Before the fifth century b.c., no tribal hunters in Asia or Africa had ever dared make their living from slaying elephants; the great beasts were simply too menacing.... To her surprise, the famous mammoth bone beds were strewn with cumbersome body parts, such as 220-pound skulls, that sensible hunters would generally abandon. Moreover, the bones exhibited widely differing degrees of weathering, as if they had sat on the ground for varying lengths of time. To Soffer, it looked suspiciously as if Upper Paleolithic hunters had simply camped next to places where the pachyderms had perished naturally—such as water holes or salt licks—and mined the bones for raw materials.
But hunters at Dolní Ve vstonice could have set nets of this size to capture hefty Ice Age hares, each carrying some six pounds of meat, and other furbearers such as arctic fox and red fox. As it turns out, the bones of hares and foxes litter camp floors at Dolní Ve vstonice and Pavlov. Indeed, this small game accounts for 46 percent of the individual animals recovered at Pavlov.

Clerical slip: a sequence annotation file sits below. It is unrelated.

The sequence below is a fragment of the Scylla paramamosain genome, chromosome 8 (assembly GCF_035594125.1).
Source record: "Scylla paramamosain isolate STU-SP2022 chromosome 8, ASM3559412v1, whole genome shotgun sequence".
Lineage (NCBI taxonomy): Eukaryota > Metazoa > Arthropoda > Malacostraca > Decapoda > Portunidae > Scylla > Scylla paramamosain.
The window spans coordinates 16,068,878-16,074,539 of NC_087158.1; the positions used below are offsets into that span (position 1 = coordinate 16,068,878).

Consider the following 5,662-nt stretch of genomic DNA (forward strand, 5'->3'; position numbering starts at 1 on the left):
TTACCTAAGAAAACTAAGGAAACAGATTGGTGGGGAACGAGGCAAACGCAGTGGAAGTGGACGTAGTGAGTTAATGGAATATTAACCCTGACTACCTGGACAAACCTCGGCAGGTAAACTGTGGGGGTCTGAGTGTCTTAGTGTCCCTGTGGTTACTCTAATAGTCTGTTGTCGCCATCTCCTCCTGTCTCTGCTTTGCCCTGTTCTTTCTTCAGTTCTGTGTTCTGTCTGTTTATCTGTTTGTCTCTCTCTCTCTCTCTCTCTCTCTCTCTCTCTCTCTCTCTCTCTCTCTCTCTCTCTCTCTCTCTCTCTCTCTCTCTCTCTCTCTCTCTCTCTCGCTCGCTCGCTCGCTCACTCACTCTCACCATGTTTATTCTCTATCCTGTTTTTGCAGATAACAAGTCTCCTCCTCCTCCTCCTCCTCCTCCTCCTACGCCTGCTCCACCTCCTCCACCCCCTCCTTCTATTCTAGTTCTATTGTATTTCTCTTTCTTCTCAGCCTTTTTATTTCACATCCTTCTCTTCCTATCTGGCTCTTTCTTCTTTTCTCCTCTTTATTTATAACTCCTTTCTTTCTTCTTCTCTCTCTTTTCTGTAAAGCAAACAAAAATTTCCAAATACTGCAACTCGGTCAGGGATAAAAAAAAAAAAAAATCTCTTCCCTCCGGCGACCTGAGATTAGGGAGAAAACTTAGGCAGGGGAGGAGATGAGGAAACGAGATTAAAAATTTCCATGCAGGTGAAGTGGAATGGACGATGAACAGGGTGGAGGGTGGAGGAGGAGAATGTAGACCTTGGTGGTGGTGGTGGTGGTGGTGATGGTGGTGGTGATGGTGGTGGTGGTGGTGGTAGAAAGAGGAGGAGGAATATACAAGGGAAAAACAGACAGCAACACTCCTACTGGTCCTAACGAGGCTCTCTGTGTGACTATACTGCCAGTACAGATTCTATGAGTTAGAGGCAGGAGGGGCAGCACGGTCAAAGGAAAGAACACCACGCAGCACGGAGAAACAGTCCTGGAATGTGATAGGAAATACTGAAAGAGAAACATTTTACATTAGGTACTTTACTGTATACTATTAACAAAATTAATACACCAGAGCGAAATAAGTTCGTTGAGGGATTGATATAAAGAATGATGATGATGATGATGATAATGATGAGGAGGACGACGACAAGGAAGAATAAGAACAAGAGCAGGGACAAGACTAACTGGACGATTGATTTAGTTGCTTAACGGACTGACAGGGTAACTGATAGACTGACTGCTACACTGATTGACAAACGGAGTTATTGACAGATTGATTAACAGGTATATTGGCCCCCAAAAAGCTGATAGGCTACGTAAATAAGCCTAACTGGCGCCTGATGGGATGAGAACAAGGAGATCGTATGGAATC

In many historical societies, she observes, women played a key part in net hunting since the technique did not call for brute strength nor did it place young mothers in physical peril. Among Australian aborigines, for example, women as well as men knotted the mesh, laboring for as much as two or three years on a fine net. Among native North American groups, they helped lay out their handiwork on poles across a valley floor. Then the entire camp joined forces as beaters.
n light of these findings, Owen suggests that it was women, not men, who brought home most of the calories to Upper Paleolithic families. Indeed, she estimates that if Ice Age females collected plants, bird eggs, shellfish, and edible insects, and if they hunted or trapped small game and participated in the hunting of large game—as northern women did in historical times—they most likely contributed 70 percent of the consumed calories.
Originally posted by Thingol